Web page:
Information Commissioner Christopher Graham has launched a scathing attack on rogue direct marketing firms, branding them the “merchants of menace” who are “making lives a misery”, in the regulator’s latest annual report.
Whether, like Shylock in the Merchant of Venice (pictured), Graham will be able to get his “pound of flesh” from all the miscreants remains to be seen, but his office has issued £1m in fines during the past year, a third of which have been dished out to telemarketing crooks.
Complaints about abuse of privacy and electronic communications data went up by 10%, to 180,000 complaints, as phone calls and text messages – selling anything from boilers to insulation – rained down on consumers.
Which? recently claimed that the number of complaints was only the tip of the iceberg. And, with only 1% of consumers having actually heard of the ICO, let alone knowing what it does, this argument could have some support.
The regulator received 14,268 complaints about data protection abuse in 2014, and actually resolved just over 15,000, although even the ICO is not that good as this figure includes some complaints from the previous year. Graham conceded: “The numbers are still huge.”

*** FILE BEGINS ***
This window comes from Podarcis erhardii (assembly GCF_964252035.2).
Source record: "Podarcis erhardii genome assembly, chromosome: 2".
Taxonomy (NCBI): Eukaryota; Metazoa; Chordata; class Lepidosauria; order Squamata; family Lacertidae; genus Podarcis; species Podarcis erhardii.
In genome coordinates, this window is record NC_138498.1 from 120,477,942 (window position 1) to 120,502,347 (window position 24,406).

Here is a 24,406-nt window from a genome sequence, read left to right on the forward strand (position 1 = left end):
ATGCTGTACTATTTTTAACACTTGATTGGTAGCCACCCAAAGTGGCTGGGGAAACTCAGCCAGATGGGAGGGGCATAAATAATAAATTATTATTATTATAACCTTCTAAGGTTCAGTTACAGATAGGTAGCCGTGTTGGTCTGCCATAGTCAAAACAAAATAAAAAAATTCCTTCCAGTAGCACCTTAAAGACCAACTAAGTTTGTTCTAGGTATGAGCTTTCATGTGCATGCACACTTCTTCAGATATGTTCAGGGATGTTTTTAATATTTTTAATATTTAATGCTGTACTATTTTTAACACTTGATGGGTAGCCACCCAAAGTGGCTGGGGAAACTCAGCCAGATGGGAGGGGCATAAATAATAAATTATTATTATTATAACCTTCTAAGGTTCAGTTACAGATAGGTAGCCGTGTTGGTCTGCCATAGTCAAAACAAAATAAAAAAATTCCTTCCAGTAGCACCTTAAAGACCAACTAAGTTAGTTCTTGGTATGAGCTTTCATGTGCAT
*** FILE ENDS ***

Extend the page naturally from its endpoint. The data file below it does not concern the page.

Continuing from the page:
About 200 complaints were made about people wanting the right to be forgotten cases, almost all about Google’s refusal to remove links to stories about them. However, Google managed to argue against most of them.
Perhaps unsurprisingly, given the size of the industry, lenders in the financial services industry received the most complaints, although local government bodies – which hold huge swathes of data – gave them a good run for their money.
Once again, the ICO raised the issue of future funding, restating the case that the EU General Data Protection Regulation would seriously hit its funding. “The reform is overdue,” admitted Graham, “but it is vital that we get the detail right on a piece of legislation that needs to work in practice and to last.”
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